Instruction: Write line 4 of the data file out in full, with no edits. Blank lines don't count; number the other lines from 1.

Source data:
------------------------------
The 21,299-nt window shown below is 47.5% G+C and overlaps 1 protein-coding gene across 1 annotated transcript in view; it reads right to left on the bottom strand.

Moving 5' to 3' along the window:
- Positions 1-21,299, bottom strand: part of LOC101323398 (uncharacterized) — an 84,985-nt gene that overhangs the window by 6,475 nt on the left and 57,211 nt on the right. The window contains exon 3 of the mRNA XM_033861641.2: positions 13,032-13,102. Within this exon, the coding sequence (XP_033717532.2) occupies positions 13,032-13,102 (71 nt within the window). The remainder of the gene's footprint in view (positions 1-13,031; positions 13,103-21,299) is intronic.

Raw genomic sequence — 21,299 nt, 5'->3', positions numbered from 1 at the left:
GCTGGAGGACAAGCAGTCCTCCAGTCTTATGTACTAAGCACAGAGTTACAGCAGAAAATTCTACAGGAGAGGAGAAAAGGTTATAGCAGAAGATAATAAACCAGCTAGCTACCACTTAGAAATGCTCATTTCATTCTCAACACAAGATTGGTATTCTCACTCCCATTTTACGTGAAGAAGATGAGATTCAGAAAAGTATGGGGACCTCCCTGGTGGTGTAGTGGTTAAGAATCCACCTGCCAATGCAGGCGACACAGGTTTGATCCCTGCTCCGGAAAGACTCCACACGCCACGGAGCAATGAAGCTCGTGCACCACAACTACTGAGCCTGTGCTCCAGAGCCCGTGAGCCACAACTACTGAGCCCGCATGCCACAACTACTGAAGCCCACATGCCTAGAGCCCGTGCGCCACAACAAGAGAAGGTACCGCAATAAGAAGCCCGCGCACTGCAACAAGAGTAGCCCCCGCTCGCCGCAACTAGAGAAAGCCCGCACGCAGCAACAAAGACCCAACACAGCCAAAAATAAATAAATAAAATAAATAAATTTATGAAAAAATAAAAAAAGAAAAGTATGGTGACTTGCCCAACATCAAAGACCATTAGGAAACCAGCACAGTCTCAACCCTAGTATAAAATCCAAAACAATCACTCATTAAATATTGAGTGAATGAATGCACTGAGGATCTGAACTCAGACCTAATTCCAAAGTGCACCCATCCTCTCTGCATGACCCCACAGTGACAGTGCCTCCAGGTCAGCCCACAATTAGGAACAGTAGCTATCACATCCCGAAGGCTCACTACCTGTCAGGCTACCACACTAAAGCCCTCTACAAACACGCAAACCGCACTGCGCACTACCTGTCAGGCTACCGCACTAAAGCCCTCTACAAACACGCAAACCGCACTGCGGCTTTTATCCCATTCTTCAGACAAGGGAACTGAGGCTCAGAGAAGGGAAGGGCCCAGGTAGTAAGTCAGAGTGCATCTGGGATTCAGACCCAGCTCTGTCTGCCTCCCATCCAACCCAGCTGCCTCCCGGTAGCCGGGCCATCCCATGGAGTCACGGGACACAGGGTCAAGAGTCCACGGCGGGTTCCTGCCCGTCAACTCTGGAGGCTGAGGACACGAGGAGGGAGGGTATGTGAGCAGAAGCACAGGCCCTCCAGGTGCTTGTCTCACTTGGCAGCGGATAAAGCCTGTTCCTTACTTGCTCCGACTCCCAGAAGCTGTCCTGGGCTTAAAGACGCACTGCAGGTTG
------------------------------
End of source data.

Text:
Raw genomic sequence — 21,299 nt, 5'->3', positions numbered from 1 at the left: